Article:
On the web, photographers and artists post images, mostly without mentioning their copyright on the image. Only on image sharing websites and image buy-sell platforms will you find the copyright terms mentioned. That does not mean, the creator of the image has forgone his copyright, or he does not have a copyright on the image. The fact is, the creator has copyright over any artistic that he creates - without a need to legally register his right or mention about it. The copyright is not with the creator only if he has given up his right so that everybody can use the image or if he has sold the copyright.
There are a number of image sharing websites that offer copyright-free images. Pixabay and Pexels are two such websites. There are thousands of stock images on these sites on all conceivable subjects. So, there is not a good reason why a blogger should use other images from the web.
Please remember that for copyright protected images, we need to seek the permission of the owner and pay a royalty to him/ her before using them. Just attributing the image or mentioning the source is not a protection against copyright violation.
Best image format for web
Digital images are of two types, going by the way they are created and rendered. The first one is structured the way you see letters in a Word file. You scale an alphabet 100 fold and it still looks as clear. Such images are called vector images. Digital sketches, line arts and logos are usually vector images. Other type of images are made up of small dots called pixels. If you scale these images beyond a point, they look pixelated – made up of tiny colored squares. These are called raster images. Digital photos, paintings and designs are raster images. We’ll talk of this type of images here.
We cannot put vector images directly on all types of websites and blogs. In future, this may not be an issue. As of now, almost all images on the web are raster images.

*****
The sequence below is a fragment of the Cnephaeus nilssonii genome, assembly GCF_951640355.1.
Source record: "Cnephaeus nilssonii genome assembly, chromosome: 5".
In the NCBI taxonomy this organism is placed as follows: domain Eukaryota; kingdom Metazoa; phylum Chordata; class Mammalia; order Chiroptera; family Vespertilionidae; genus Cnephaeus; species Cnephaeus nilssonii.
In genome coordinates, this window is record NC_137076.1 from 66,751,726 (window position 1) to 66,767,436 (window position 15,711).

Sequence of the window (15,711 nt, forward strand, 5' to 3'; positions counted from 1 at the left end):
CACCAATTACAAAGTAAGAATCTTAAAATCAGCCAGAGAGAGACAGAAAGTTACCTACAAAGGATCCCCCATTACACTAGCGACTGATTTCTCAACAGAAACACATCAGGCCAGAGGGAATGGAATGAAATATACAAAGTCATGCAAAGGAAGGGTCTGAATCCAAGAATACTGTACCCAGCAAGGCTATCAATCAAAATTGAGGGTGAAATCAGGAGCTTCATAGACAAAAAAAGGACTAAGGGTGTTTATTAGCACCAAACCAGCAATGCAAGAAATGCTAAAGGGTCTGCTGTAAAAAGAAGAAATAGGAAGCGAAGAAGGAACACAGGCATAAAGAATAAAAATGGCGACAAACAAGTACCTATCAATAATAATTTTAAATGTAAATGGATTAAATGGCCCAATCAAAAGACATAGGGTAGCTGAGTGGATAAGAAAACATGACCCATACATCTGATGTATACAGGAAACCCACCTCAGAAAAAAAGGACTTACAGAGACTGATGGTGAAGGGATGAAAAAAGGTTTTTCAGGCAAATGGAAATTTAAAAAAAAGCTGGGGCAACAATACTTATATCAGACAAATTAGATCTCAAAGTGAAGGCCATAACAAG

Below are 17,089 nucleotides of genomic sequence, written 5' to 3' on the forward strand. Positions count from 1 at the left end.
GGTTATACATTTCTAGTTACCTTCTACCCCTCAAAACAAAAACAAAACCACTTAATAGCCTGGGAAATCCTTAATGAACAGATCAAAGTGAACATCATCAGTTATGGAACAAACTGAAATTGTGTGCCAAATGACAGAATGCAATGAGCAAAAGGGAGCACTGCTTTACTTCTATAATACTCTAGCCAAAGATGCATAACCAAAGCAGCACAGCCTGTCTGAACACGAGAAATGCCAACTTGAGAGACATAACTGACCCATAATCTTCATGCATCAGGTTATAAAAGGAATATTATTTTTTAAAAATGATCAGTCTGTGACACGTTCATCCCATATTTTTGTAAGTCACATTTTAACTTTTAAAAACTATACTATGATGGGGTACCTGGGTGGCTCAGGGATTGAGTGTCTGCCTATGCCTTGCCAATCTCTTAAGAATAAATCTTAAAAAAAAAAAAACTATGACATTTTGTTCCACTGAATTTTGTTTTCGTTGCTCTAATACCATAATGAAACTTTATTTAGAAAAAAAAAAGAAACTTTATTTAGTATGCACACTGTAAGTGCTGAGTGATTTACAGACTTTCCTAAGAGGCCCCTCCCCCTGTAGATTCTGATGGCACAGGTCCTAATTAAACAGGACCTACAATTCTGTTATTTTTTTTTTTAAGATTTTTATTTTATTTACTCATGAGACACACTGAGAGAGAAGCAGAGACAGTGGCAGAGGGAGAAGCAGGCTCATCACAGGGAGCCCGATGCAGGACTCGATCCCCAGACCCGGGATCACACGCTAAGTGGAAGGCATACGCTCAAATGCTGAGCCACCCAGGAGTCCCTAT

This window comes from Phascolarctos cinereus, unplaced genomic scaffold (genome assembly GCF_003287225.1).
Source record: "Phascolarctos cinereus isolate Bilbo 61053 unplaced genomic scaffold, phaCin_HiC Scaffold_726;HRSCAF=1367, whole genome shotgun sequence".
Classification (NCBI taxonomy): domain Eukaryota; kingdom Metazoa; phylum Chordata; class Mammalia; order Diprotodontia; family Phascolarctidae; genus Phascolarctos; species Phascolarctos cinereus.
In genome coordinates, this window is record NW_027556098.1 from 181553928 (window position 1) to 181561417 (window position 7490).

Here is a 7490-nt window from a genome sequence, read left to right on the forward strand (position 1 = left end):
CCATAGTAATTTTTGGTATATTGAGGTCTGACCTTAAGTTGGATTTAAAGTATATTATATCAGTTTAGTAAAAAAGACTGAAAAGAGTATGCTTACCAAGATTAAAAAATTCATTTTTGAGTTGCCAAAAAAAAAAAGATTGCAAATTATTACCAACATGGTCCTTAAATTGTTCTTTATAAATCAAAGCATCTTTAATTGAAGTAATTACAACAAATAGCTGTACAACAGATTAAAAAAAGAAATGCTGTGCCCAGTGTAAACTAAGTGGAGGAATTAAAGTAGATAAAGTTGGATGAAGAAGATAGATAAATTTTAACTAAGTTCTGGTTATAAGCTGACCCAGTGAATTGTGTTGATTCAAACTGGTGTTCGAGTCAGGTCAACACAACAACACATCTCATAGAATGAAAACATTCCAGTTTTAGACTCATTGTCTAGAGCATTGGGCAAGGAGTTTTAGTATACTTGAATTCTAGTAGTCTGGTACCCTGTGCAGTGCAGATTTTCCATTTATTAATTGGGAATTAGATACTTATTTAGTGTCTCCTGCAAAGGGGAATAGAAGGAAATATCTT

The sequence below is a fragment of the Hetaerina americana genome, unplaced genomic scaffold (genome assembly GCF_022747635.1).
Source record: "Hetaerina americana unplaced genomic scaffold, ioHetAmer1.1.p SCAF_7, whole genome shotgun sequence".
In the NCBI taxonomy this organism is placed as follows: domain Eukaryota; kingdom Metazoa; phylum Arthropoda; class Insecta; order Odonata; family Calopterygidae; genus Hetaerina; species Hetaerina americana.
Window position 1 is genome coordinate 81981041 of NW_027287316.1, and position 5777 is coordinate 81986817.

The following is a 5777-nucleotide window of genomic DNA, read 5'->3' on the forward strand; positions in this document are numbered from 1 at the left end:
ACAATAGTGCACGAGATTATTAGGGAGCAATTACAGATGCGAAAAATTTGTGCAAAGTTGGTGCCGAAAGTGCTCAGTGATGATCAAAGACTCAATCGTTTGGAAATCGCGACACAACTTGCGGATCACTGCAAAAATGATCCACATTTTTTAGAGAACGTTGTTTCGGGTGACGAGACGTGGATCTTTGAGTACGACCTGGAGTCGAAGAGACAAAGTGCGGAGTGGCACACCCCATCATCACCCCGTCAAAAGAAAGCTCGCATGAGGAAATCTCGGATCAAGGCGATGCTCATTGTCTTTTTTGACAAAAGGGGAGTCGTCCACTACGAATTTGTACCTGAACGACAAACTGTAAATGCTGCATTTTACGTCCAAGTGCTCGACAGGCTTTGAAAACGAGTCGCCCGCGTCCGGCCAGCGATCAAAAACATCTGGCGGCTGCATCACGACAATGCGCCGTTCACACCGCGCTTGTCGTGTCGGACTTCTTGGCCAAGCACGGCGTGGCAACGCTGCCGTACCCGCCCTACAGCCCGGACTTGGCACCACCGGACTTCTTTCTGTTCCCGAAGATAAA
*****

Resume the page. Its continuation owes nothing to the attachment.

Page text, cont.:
Raster images come in different file formats. You can identify them with file suffixes such as .bmp, .raw, .tif, .jpg, .png and .gif. Cameras usually store photos in .tif, .raw and .jpg formats; .png, .jpg and .gif are the most common formats of web images. .webp is a format now in common use, but not all blogging platforms accept them.
.jpg (or .jpeg) is the best image format for website/ blog purposes when the image has a lot of fine details (e.g. a photograph). You can use .png for images that do not have too many shades of colors (e.g. sketches, cartoons, logos, layouts). Use .gif for animations only.
Image file size
File-size is the space an image takes on the computer or website. This is measured in kilobytes (kb), megabytes (MB) etc.
Files used by professional photographers on photo editors are large in size because they contain a lot of information about each pixel and other meta-data about the image. Such information does not add value to images in their display on computer / mobile screen. On the other hand, web images need to be small in file-size so that they load fast on the internet browser of the visitor. Big photos also take a lot of server space and the blogger might need to pay for server space if there are too many large-sized photos on the website.